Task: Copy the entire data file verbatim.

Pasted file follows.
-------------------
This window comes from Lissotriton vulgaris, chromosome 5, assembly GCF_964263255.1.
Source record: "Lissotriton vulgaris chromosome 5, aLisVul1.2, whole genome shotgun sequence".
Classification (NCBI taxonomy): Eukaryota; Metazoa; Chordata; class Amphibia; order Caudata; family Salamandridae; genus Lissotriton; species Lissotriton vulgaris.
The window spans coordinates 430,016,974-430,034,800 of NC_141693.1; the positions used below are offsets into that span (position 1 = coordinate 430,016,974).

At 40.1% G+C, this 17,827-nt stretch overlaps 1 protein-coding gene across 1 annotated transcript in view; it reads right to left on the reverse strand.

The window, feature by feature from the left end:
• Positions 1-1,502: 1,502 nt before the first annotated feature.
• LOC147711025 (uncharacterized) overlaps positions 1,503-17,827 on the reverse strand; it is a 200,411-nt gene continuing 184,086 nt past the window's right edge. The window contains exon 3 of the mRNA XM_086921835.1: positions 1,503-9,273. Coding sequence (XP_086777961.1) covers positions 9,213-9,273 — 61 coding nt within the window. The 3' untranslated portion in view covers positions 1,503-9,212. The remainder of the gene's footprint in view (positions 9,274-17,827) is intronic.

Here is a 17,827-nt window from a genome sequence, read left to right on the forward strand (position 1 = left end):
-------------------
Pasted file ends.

This window comes from Lissotriton vulgaris, chromosome 5, assembly GCF_964263255.1.
Source record: "Lissotriton vulgaris chromosome 5, aLisVul1.2, whole genome shotgun sequence".
Classification (NCBI taxonomy): Eukaryota; Metazoa; Chordata; class Amphibia; order Caudata; family Salamandridae; genus Lissotriton; species Lissotriton vulgaris.
The window spans coordinates 430,016,974-430,034,800 of NC_141693.1; the positions used below are offsets into that span (position 1 = coordinate 430,016,974).

At 40.1% G+C, this 17,827-nt stretch overlaps 1 protein-coding gene across 1 annotated transcript in view; it reads right to left on the reverse strand.

The window, feature by feature from the left end:
• Positions 1-1,502: 1,502 nt before the first annotated feature.
• LOC147711025 (uncharacterized) overlaps positions 1,503-17,827 on the reverse strand; it is a 200,411-nt gene continuing 184,086 nt past the window's right edge. The window contains exon 3 of the mRNA XM_086921835.1: positions 1,503-9,273. Coding sequence (XP_086777961.1) covers positions 9,213-9,273 — 61 coding nt within the window. The 3' untranslated portion in view covers positions 1,503-9,212. The remainder of the gene's footprint in view (positions 9,274-17,827) is intronic.

Here is a 17,827-nt window from a genome sequence, read left to right on the forward strand (position 1 = left end):